“I’ve been binge-watching a show on Netflix!” It’s not to difficult to believe that almost everyone belonging to Gen Z has heard this or, for that matter, said it themselves. But how does our binge-watching help these Over-the-top (OTT) Platforms?
With the industry expected to grow at a CAGR of 16.7% from 2018 to 2025 and the global OTT market projected to reach $332.52 billion by 2025, it is easy to conclude that all of us now have a respite from the soap operas and access to some “original content”. With our daily language being full of phrases like “Prime-time” or “Netflix and chill”, the extent to which these platforms have garnered the support of people is immeasurable.
With the influx of desktops, laptops, mobile phones into human lives since the IT and the Jio Revolutions, as well as affordable and efficient 4G data services, something like this was not completely unpredictable. Netflix was launched in India in January 2016 and it has never looked back since then, while Hotstar already had control over Star Sports broadcasts which includes not just badminton, hockey or cricket, but also the coveted IPL. Initially gaining footfall from the sports enthusiasts since they then could watch sports on portable devices absolutely for free, the officials at Hotstar knew what they should capitalise on and hence launched a sports-subscription model.
Owned by the Sony Television Group, Sony Liv, started putting up its shows on the platform. Driven by shows like The Kapil Sharma Show, La Liga and the Champions League, the audience was a mix of demograhics, including kids, teenagers, middle-aged and the elderlies.
Amazon joined the club in July 2016 with the launch of its Prime Membership in India. Starting with stand-up comedy, it eventually went on to produce original content just like its older rival, Netflix. Another platform, Alt Balaji, was launched around a year later with completely Indian shows.
And the list goes on with Voot, Zee5, Eros Now, TVF, Disney Plus, Viu, even YouTube along with hundreds of others who challenged the much-pedestalized Television. With not much delay, Amazon launched its Fire Stick and brought more than 20 platforms on the television screen followed by other competitors.
In a place where people own more smartphones than televisions, every OTT Platform has tried to reach out to people even in the remotest of places through these mobile devices, thus targeting a larger audience and higher viewership.
With the pandemic going on, a surge in the number of users is evident, and their huge popularity across the globe has led the silver screen to go online too. But unlike the cineplexes which offer the viewers to watch a movie in accordance with a fixed schedule, these platforms capitalise on Video-on-Demand (VOD) business model, which creates a divide, a divide that not only makes people watch whatever they want to but also whenever they want to, a divide that helps these platforms outweigh the cineplexes.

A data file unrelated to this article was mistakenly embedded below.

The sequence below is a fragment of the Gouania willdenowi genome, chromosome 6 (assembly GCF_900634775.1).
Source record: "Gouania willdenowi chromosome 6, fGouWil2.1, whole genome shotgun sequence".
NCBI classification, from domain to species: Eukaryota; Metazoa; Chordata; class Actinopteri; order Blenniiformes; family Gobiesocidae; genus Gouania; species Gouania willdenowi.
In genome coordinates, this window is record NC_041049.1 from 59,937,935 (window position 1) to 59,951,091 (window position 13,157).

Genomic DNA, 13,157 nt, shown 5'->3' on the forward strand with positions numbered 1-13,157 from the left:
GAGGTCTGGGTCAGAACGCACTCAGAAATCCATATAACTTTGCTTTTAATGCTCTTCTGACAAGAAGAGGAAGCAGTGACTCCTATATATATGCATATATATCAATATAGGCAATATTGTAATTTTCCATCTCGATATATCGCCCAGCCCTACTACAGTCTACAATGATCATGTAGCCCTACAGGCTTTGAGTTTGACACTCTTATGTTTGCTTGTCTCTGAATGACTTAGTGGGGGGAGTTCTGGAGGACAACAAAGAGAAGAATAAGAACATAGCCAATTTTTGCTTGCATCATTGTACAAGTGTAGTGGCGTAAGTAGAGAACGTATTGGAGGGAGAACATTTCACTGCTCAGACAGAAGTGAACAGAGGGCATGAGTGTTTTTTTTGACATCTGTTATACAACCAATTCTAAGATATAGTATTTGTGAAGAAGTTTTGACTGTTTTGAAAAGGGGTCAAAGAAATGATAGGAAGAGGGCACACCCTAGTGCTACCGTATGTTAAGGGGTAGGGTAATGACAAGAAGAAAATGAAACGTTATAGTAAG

The first model under the VOD is the basic Subscription Model. Platforms like Netflix, Prime and many others allow users to access all the videos available on these platforms for a regular subscription at equal intervals depending upon the company’s and the customer’s preference. Once subscribed, that is, once the viewers have paid the fee, they can watch as much as they want for the stipulated period of time.
The other model is the Advertising VOD. It is basically the monetization of some services meant to be shown as an advertisement which is made available to the absolute end-consumer free of cost but is charged upon by the hosts or these platforms like YouTube, FilmOnX, etc. from the advertisers.
Another model is the Transactional VOD which is, more or less, the opposite of Subscription VOD in the sense that here, the customers pay for a particular piece of content on a pay-per-view basis. There are two sub-categories; one where the customer can get a permanent access to the piece through electronic sell-through and the other is one where the customer can download to rent the piece for a relatively smaller fee but also for a certain period of time. Apple’s iTunes and Sky Box Office are some of the major companies running this model.
But, what is better than one particular model? Two, of course! In practice, there are also models that contain multiple VOD models in themselves too. The audience can choose to watch only the free videos or pay a fixed subscription fee for a certain period of time and an additional fee too if they want to watch some brand new releases that command a fee other than the fixed subscription. The current leaders in the market are Hotstar, Amazon Video and Sky.
The models are changed taking into consideration the preference of the consumers. While Netflix offers a shared account, Hotstar offers a sports-only version and Sony Liv capitalizes on daily or weekly subscription too.
These platforms put in a lot of time and money to acquire the rights to telecast content produced by other production houses. This could mean that some of these OTT platforms also run on an initial negative cash flow since they are able to garner funds only after these have been telecast, which are later translated into profits.
These platforms are still mushrooming and would continue to mushroom for quite some time since the market is growing exponentially but only if the content is good enough. As it goes, “Caveat Venditor”!